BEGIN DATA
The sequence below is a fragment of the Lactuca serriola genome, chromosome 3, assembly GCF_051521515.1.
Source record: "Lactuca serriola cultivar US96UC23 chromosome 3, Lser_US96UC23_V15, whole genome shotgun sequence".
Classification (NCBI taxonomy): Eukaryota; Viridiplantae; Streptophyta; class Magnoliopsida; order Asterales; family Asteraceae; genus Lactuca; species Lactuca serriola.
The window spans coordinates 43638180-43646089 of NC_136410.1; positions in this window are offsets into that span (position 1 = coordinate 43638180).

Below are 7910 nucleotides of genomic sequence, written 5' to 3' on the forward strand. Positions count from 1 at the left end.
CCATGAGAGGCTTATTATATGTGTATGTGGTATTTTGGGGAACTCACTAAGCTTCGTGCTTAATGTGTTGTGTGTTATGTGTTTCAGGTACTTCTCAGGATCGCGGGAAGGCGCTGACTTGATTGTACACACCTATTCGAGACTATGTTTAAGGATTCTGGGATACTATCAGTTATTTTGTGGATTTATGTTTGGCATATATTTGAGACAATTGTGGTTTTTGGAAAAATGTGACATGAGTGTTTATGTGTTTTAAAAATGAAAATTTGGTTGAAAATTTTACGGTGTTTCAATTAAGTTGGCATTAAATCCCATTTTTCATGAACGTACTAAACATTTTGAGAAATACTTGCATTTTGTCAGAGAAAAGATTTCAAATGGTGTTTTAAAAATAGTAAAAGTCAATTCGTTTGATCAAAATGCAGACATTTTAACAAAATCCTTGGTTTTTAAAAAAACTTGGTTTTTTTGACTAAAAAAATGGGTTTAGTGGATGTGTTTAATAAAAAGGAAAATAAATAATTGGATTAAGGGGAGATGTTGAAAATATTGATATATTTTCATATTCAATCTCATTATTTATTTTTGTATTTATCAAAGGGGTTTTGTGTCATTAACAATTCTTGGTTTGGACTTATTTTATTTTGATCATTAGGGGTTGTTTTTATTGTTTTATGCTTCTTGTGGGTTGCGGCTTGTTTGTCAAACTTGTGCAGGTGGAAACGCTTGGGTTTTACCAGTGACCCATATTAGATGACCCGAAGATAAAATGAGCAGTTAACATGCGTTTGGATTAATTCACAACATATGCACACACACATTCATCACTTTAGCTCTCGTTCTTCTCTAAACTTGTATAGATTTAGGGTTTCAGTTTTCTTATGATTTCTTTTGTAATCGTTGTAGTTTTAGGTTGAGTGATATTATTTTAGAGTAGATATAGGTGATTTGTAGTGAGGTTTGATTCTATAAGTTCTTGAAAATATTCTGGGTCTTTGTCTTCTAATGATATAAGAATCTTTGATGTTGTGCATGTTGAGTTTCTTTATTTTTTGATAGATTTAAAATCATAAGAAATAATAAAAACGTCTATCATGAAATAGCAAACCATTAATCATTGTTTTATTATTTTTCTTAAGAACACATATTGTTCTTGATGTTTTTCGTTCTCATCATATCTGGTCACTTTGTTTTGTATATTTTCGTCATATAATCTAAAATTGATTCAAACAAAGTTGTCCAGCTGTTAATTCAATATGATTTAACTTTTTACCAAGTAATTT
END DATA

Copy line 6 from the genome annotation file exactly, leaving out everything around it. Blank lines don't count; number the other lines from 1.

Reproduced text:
CCATGAGAGGCTTATTATATGTGTATGTGGTATTTTGGGGAACTCACTAAGCTTCGTGCTTAATGTGTTGTGTGTTATGTGTTTCAGGTACTTCTCAGGATCGCGGGAAGGCGCTGACTTGATTGTACACACCTATTCGAGACTATGTTTAAGGATTCTGGGATACTATCAGTTATTTTGTGGATTTATGTTTGGCATATATTTGAGACAATTGTGGTTTTTGGAAAAATGTGACATGAGTGTTTATGTGTTTTAAAAATGAAAATTTGGTTGAAAATTTTACGGTGTTTCAATTAAGTTGGCATTAAATCCCATTTTTCATGAACGTACTAAACATTTTGAGAAATACTTGCATTTTGTCAGAGAAAAGATTTCAAATGGTGTTTTAAAAATAGTAAAAGTCAATTCGTTTGATCAAAATGCAGACATTTTAACAAAATCCTTGGTTTTTAAAAAAACTTGGTTTTTTTGACTAAAAAAATGGGTTTAGTGGATGTGTTTAATAAAAAGGAAAATAAATAATTGGATTAAGGGGAGATGTTGAAAATATTGATATATTTTCATATTCAATCTCATTATTTATTTTTGTATTTATCAAAGGGGTTTTGTGTCATTAACAATTCTTGGTTTGGACTTATTTTATTTTGATCATTAGGGGTTGTTTTTATTGTTTTATGCTTCTTGTGGGTTGCGGCTTGTTTGTCAAACTTGTGCAGGTGGAAACGCTTGGGTTTTACCAGTGACCCATATTAGATGACCCGAAGATAAAATGAGCAGTTAACATGCGTTTGGATTAATTCACAACATATGCACACACACATTCATCACTTTAGCTCTCGTTCTTCTCTAAACTTGTATAGATTTAGGGTTTCAGTTTTCTTATGATTTCTTTTGTAATCGTTGTAGTTTTAGGTTGAGTGATATTATTTTAGAGTAGATATAGGTGATTTGTAGTGAGGTTTGATTCTATAAGTTCTTGAAAATATTCTGGGTCTTTGTCTTCTAATGATATAAGAATCTTTGATGTTGTGCATGTTGAGTTTCTTTATTTTTTGATAGATTTAAAATCATAAGAAATAATAAAAACGTCTATCATGAAATAGCAAACCATTAATCATTGTTTTATTATTTTTCTTAAGAACACATATTGTTCTTGATGTTTTTCGTTCTCATCATATCTGGTCACTTTGTTTTGTATATTTTCGTCATATAATCTAAAATTGATTCAAACAAAGTTGTCCAGCTGTTAATTCAATATGATTTAACTTTTTACCAAGTAATTT